WWW: Weekend Wrental Wreviews 45

Let's see what I saw this week for Weekend Wrental Wreviews in my 45th WWW:

1) Henry Poole is Here:
I've seen this described as a black comedy, but I think it's more of an independent dramatic film with healthy amounts of comic relief masking the more serious subject matter. From the start, it's clear that something weighs heavy on Luke Wilson's titular Poole. He's willing to pay any price for the home he grew up in, but as the family living there isn't willing to sell, a real estate agent convinces him to buy another house in the same neighborhood. As he goes through a bleak existence, barely decorating and talking about not being around long, you begin to suspect he's either contemplating suicide, or dying. Radha Mitchell plays a single mother who lives next door with her daughter, who refuses to speak. The little girl tends to walk around with a tape recorder, and after a few encounters of curiosity with her new neighbor, Poole begins to get through to her. Meanwhile, Poole discovers the hispanic woman who lives in the house on the other side of him in his backyard, praying to a stain on the wall. Is it the image of the Lord? Poole is skeptical. She brings in a priest played by George Lopez to check its authenticity, especially when the visage seems to have tears of blood. And when people start getting healed after touching the wall, from the friendly checkout girl no longer needing glasses to Mitchell's mute daughter talking again, everyone believes in the miracle, everyone except for the one man who needs a miracle the most. In the end, it's a nice character study about people and the power of faith, whether you believe in a higher power or just the power of positive thinking. The performances are all very enjoyable, and I came away from the experience with a good feeling.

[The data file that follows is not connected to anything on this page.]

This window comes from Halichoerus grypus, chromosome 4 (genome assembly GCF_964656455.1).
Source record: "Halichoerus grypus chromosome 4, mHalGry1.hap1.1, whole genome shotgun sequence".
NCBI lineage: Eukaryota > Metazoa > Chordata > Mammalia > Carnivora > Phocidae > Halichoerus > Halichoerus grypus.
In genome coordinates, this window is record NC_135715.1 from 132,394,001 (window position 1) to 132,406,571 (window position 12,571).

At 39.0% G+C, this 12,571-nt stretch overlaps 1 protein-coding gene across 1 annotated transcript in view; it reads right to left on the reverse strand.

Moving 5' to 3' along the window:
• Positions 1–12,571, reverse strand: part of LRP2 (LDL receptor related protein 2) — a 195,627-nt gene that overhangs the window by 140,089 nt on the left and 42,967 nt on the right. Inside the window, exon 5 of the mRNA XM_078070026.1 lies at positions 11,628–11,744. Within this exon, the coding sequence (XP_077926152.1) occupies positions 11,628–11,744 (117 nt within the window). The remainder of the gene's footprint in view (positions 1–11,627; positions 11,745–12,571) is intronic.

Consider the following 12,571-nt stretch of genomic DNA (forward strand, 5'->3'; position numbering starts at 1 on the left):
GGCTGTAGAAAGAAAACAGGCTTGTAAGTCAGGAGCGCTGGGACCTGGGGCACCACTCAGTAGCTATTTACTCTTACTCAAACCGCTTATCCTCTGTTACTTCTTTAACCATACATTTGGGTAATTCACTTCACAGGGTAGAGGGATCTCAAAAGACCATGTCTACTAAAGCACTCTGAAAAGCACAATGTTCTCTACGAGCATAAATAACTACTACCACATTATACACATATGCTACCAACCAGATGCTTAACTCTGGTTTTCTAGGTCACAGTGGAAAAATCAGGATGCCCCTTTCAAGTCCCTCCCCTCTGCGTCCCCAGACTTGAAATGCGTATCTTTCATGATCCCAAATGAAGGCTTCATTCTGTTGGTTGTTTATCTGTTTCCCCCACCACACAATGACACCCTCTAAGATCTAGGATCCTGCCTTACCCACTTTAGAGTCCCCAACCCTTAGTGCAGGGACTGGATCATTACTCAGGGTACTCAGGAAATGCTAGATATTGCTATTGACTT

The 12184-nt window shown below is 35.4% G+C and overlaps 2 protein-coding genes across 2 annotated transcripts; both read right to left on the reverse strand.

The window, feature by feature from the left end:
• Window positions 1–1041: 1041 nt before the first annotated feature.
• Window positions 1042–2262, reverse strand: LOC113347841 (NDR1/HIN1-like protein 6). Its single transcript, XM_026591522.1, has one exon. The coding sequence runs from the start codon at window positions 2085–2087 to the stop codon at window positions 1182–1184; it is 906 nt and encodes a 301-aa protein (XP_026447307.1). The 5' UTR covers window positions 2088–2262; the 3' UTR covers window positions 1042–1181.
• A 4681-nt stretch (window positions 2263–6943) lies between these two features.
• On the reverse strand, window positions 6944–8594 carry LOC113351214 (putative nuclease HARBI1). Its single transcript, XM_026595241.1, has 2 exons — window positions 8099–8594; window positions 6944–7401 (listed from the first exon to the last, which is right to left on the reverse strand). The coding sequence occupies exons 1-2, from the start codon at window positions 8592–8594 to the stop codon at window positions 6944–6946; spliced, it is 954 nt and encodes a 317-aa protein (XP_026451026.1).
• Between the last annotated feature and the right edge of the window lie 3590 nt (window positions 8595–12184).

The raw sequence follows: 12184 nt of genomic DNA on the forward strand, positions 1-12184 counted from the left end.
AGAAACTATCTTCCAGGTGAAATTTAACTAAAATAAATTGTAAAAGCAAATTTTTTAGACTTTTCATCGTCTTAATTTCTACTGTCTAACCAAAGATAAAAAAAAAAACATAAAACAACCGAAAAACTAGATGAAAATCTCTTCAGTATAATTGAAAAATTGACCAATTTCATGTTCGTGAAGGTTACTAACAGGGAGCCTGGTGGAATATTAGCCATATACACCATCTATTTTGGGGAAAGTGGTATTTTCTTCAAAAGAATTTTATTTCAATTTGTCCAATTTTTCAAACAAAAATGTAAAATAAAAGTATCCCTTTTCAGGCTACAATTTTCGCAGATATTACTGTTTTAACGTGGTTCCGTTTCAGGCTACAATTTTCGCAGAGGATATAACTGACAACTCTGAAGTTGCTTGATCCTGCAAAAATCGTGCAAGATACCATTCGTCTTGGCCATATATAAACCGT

2) Banlieue 13: Ultimatum:
David Belle and Cyril Raffaelli, those French guys who made Parkour famous in the original B13, return for another bout of freerunning in opposition to corrupt officials. As the opening text tells us, the government has changed after the events of the first movie, but little else. Belle's Leito is still stirring up trouble, blowing up walls and running from the police in the ghetto for which the film is named. Outside those walls, the wealthy and well-off enjoy their lives with little regard for the problems in the gritty streets. Leito's friend from the first film, Raffaelli's Damien Tomaso, is still the same super cop he was in the original, perhaps moreso. We catch up to him on a way undercover operation to take down a drug smuggling operation. Things are smooth and coordinated, until the inevitable wrinkle that forces him to break out the parkour and some sweet martial arts, protecting a priceless painting while taking down thugs. Jackie Chan would be impressed. When a greedy developer wants to destroy part of B13, he frames one of the gangs there for the murder of some police officers, who were actually taken out by corrupt members of their own force. Leito gets his hands on a video showing the true killers, while Tomaso finds himself behind bars, framed for drug possession to keep him out of the way. Of course, this is exactly the thing to set him into action and call his old friend for help, and the formidable dynamic duo of leaps and kicks is back. There's even a tattooed female fighter in the fray before it's all over Some of the sequences aren't as impressive as the original, perhaps because the novelty has worn off, and some of the shots seem less authentic. There's also more fight scenes than Parkour scenes, but they're good fight scenes, and very stylish. There’s a lot more Parkour in the deleted and extended scenes of the DVD, too. The appeal of these films is that these stunt guys are really doing most of these moves, a la Jackie Chan, though the villain here is a bit more formulaic, and I was a little confused by one detail in the ending. If you liked the original, you might not like this quite as much, but you'll still like it. I gave this one four stars as opposed to the five I gave the original. And if you haven't seen the first one yet, then run, jump, swing, and leap to your nearest video store or computer, and let no obstacle stand in your way.

More reviews to follow next week after I've spun a few more discs!



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